Invasive plants are known to possess significant morphological and physiological traits which influence their impacts and disruption of ecosystem processes, even in the presence of natives. In this study, we assessed the functional traits of a potential invasive tropical fern Cyclosorus afer which has colonized most wetlands in some parts of Nigeria. We selected three wetlands of 500 m × 500 m and separated by 1000 m from each other. In each site, we determined the functional trait differences using 10 consecutive 1.5 m by 1.5 m quadrants located at 10 m intervals along a single 200 m transect at the peak of the growing season. These traits including whole plant, foliar and stipe traits explain its potential for efficient resource acquisition and usage in the habitats. Principal component analysis with varimax rotation was carried out on the traits to determine axis of specialization/drivers of its invasion in the wetlands. The results revealed that C. afer utilize different functional traits as its drivers in the three wetlands. Leaflet fresh weight, plant height, number of leaflets and leaf dry matter content (LDMC) are drivers in site 1; leaflet fresh weight, LDMC and plant height in site 2; leaflet fresh weight, SLA and number of leaflets in site 3. These traits are indicators of its high competitive ability, low inflammability and efficient acquisition and usage of resources. The possession of underground rhizome by this plant has also been observed as aiding its rapid horizontal expansion in unfavourable seasons.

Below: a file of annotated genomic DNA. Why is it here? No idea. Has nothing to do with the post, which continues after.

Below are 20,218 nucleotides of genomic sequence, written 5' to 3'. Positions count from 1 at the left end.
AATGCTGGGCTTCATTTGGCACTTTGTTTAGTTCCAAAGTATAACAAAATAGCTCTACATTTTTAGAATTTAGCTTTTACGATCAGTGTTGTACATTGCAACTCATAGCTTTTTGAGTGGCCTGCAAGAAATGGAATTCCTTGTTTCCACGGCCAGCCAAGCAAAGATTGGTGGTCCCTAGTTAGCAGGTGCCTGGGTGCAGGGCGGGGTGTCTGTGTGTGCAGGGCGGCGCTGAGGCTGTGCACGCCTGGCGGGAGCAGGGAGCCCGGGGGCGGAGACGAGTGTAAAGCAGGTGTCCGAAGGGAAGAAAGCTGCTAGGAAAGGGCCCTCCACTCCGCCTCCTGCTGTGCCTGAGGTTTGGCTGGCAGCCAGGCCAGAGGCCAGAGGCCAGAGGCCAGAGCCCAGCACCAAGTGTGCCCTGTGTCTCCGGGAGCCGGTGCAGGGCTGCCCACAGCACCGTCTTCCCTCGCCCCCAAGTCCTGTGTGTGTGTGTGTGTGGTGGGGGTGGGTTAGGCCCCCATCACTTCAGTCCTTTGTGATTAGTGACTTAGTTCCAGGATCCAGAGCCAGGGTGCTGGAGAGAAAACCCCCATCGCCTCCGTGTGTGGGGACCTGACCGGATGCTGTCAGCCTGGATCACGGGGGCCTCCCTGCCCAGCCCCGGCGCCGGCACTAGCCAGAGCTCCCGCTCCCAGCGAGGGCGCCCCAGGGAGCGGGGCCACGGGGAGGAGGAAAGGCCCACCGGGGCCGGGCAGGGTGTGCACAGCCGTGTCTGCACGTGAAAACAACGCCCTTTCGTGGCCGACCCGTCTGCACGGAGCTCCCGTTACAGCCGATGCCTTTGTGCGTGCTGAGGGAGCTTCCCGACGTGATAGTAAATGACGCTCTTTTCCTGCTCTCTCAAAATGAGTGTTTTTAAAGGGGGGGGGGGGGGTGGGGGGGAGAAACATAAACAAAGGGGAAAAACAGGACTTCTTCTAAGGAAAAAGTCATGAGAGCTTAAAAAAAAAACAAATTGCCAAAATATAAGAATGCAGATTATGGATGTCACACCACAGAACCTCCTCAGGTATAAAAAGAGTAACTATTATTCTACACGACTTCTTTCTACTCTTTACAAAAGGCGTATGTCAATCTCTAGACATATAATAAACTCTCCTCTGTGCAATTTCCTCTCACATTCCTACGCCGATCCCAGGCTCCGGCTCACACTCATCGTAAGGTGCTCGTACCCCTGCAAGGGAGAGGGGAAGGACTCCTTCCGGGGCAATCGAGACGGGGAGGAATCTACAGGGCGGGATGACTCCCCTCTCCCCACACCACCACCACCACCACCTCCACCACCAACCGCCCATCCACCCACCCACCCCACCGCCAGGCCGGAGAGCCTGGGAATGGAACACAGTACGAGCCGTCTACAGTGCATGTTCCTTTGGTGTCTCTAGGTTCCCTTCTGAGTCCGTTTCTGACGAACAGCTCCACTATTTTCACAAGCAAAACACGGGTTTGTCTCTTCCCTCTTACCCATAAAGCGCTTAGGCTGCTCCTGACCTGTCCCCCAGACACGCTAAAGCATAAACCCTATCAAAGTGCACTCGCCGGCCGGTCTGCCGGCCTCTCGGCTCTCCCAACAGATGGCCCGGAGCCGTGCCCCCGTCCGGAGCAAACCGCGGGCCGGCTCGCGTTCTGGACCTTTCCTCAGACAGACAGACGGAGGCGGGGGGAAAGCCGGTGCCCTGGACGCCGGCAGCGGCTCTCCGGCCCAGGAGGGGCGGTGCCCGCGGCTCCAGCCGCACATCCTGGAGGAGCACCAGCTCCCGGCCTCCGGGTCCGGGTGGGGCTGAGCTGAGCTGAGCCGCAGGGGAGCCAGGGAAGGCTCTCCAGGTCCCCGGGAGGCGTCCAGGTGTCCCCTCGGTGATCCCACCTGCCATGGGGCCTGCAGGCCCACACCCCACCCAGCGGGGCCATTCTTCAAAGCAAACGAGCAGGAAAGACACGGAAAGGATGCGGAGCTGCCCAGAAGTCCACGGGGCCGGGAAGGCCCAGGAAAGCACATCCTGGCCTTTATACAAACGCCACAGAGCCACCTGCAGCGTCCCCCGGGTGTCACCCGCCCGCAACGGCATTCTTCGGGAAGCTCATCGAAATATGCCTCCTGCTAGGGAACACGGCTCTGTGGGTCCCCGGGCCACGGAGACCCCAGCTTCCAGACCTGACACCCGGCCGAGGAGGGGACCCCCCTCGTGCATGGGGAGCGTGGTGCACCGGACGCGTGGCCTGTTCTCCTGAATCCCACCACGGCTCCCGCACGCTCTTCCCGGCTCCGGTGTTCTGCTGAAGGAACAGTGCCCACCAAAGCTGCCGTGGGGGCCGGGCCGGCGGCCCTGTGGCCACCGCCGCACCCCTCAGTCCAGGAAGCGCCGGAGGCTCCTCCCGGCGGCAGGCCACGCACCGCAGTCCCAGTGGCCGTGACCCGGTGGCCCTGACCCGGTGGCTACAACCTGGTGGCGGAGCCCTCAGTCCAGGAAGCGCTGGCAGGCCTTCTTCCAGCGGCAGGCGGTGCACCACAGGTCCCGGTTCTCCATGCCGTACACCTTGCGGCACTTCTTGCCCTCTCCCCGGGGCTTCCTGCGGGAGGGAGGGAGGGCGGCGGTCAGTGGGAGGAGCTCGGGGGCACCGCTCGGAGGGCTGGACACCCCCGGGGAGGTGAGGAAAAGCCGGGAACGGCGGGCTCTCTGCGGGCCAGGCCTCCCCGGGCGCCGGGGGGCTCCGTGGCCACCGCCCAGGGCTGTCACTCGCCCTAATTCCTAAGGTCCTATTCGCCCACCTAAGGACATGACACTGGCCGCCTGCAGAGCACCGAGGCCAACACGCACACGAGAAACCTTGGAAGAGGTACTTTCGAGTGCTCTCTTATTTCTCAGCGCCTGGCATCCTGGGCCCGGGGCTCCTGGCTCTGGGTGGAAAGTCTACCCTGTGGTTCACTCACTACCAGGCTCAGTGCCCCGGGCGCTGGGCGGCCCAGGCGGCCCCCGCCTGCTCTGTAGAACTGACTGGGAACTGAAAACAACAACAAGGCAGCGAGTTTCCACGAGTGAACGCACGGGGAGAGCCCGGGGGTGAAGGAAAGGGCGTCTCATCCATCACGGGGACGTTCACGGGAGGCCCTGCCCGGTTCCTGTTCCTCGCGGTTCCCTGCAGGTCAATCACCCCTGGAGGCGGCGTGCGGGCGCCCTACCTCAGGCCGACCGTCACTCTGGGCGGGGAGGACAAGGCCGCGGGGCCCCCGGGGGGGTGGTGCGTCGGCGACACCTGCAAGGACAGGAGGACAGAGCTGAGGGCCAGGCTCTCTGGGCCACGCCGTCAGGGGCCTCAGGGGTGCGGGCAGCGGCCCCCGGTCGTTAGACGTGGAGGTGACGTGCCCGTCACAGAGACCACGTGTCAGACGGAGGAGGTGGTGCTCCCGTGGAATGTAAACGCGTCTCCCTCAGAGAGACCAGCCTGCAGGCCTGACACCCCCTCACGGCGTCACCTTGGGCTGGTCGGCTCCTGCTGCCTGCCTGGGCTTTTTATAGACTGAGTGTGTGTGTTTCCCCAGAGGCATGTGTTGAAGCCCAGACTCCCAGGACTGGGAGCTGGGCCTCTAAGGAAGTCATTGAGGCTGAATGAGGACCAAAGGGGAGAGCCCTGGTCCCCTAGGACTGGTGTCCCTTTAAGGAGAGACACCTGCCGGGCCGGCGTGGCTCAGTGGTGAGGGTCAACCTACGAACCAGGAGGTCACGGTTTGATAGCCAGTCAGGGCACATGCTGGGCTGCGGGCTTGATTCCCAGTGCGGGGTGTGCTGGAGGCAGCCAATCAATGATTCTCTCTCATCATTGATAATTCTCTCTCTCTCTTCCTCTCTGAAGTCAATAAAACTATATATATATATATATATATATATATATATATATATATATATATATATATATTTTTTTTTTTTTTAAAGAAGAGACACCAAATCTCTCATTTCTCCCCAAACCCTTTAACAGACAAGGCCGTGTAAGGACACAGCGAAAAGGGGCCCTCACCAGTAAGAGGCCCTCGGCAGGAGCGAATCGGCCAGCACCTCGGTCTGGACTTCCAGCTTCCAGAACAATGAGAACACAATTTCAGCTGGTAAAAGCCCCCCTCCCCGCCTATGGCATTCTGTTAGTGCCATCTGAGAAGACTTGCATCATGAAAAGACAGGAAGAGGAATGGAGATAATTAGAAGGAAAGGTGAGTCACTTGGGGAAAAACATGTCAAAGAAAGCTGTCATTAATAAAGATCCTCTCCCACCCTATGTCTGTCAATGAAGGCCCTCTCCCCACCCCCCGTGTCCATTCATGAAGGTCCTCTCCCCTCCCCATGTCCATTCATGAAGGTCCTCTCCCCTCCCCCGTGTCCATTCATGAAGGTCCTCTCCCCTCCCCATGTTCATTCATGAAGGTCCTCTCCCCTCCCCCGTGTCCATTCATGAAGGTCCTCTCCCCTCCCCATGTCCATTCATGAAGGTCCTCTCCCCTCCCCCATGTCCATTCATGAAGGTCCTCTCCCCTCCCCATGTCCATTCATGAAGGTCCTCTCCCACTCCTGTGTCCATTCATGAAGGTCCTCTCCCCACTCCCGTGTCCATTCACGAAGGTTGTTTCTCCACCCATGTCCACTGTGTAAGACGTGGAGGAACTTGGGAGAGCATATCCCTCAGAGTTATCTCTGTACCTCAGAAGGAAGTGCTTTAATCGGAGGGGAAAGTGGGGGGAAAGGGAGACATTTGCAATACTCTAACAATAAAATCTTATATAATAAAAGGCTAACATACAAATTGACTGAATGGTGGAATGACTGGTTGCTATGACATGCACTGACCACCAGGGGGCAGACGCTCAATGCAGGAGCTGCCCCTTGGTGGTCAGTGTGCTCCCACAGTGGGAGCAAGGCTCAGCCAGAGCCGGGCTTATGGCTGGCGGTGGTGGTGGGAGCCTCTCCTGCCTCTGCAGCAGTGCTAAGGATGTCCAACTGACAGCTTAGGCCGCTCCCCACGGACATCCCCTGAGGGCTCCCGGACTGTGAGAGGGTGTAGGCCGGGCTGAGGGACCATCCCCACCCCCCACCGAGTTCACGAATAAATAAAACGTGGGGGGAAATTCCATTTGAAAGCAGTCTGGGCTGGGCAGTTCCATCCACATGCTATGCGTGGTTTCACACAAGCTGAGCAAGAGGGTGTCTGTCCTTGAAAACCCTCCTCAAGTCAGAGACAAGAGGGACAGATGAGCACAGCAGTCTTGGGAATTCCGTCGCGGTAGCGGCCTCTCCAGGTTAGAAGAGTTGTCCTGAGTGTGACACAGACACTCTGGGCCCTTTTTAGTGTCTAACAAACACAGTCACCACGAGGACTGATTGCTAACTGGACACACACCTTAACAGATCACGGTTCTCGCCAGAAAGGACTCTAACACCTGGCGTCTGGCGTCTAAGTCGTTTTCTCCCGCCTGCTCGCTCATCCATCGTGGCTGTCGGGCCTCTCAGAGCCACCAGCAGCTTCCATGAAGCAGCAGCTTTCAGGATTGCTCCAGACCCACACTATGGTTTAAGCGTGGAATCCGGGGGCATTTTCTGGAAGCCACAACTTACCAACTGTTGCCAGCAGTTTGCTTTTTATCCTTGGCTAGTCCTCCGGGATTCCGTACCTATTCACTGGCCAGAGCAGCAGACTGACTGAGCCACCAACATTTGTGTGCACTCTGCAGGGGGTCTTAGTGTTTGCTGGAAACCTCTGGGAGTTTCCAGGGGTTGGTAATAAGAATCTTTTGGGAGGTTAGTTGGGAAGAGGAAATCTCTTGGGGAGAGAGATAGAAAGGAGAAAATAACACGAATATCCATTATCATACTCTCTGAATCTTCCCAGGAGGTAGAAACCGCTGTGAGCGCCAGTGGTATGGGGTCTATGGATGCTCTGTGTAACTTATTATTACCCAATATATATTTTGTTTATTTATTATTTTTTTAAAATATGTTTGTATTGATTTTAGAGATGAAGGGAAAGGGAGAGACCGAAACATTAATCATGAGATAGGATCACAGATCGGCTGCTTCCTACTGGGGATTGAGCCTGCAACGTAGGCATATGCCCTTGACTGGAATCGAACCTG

The authors acknowledge the Nigerian Government Tertiary Education Trust Fund (TETFund) ASTD PhD Grant (FUL/REG/TETfund/002/VOL.II/182) for financially supporting this study.